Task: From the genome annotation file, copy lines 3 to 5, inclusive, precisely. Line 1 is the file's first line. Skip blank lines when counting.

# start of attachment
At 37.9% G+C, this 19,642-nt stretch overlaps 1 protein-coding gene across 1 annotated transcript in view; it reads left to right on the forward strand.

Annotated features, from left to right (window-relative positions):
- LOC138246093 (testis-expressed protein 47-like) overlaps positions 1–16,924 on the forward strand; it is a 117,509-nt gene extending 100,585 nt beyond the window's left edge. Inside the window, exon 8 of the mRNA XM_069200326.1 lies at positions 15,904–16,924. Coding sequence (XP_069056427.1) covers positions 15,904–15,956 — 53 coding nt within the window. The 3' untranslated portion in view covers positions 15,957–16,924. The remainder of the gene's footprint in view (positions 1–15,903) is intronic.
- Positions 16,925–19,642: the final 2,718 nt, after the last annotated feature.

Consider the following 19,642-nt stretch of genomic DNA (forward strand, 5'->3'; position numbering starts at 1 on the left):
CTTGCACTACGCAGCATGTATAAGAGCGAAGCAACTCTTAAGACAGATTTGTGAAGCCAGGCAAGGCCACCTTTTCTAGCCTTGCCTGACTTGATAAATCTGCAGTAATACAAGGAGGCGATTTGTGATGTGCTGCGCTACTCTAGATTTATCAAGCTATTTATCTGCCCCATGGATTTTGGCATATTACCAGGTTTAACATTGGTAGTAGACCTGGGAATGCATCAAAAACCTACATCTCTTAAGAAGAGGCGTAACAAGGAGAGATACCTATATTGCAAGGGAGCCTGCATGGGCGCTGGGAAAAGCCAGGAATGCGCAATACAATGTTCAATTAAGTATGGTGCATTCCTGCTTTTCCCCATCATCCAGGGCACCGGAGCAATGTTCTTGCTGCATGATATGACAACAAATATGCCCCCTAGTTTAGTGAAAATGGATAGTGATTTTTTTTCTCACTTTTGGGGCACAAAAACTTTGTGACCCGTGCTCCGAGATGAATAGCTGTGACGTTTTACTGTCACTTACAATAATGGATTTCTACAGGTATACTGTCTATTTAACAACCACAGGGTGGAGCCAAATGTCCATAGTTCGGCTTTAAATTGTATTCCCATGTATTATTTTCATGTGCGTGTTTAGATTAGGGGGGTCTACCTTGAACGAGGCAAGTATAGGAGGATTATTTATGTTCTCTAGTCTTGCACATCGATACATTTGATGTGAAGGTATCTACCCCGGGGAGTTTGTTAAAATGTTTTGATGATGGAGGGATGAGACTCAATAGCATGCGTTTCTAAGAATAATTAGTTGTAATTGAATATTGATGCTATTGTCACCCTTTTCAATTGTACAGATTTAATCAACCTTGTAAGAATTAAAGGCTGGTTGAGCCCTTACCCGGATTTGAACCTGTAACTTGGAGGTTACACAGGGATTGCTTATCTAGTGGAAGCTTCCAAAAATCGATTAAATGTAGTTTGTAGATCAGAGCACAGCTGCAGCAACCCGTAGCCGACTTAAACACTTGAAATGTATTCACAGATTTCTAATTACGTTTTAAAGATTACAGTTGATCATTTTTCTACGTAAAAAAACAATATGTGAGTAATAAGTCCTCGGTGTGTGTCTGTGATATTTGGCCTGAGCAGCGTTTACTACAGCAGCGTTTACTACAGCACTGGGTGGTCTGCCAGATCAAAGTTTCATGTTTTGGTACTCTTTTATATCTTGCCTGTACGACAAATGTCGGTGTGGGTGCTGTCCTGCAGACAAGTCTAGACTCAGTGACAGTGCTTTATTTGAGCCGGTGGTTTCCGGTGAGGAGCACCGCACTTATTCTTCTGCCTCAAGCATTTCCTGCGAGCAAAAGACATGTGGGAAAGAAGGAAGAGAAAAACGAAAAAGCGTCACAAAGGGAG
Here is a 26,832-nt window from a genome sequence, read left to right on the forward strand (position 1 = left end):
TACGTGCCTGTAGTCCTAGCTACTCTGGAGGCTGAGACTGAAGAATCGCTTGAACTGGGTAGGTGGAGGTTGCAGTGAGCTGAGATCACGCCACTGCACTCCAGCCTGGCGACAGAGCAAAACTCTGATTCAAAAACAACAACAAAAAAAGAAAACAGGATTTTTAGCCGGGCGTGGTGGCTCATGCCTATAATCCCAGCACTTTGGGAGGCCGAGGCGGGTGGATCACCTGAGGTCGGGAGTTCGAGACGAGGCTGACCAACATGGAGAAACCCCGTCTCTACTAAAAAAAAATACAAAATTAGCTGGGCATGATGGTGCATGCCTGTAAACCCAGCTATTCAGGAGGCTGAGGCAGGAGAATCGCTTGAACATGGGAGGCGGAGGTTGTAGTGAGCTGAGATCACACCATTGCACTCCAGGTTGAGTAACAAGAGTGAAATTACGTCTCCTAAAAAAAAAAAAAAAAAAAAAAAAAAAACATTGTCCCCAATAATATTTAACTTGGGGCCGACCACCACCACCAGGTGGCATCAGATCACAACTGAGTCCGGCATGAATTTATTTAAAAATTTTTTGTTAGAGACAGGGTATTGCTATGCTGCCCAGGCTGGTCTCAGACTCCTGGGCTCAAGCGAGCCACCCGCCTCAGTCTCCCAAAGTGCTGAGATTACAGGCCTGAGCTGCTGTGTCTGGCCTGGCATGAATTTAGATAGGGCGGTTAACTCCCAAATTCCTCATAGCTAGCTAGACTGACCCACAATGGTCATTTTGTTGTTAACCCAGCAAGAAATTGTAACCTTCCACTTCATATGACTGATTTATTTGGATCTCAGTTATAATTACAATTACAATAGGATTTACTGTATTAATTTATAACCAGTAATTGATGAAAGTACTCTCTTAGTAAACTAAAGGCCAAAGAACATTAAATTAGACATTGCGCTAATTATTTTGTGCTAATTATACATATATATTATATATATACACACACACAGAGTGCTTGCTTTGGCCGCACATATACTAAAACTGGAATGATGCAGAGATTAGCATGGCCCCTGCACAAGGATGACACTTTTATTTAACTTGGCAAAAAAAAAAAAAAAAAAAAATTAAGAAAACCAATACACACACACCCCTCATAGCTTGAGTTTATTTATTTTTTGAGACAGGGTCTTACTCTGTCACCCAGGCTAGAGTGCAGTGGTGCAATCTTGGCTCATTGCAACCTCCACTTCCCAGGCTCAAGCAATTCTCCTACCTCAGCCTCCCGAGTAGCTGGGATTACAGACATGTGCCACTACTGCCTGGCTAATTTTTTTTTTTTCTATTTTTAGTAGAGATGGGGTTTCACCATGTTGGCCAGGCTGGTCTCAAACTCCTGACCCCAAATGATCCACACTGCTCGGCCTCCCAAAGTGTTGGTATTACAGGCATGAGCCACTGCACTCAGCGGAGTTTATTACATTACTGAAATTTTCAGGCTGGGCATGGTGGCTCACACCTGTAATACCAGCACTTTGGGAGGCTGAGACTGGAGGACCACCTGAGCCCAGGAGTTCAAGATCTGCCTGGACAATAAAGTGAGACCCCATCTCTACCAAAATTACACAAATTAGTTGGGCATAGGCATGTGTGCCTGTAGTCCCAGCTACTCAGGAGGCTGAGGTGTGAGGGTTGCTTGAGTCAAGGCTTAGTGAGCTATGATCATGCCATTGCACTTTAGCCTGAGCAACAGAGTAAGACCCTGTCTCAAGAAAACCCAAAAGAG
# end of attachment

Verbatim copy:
- LOC138246093 (testis-expressed protein 47-like) overlaps positions 1–16,924 on the forward strand; it is a 117,509-nt gene extending 100,585 nt beyond the window's left edge. Inside the window, exon 8 of the mRNA XM_069200326.1 lies at positions 15,904–16,924. Coding sequence (XP_069056427.1) covers positions 15,904–15,956 — 53 coding nt within the window. The 3' untranslated portion in view covers positions 15,957–16,924. The remainder of the gene's footprint in view (positions 1–15,903) is intronic.
- Positions 16,925–19,642: the final 2,718 nt, after the last annotated feature.

Consider the following 19,642-nt stretch of genomic DNA (forward strand, 5'->3'; position numbering starts at 1 on the left):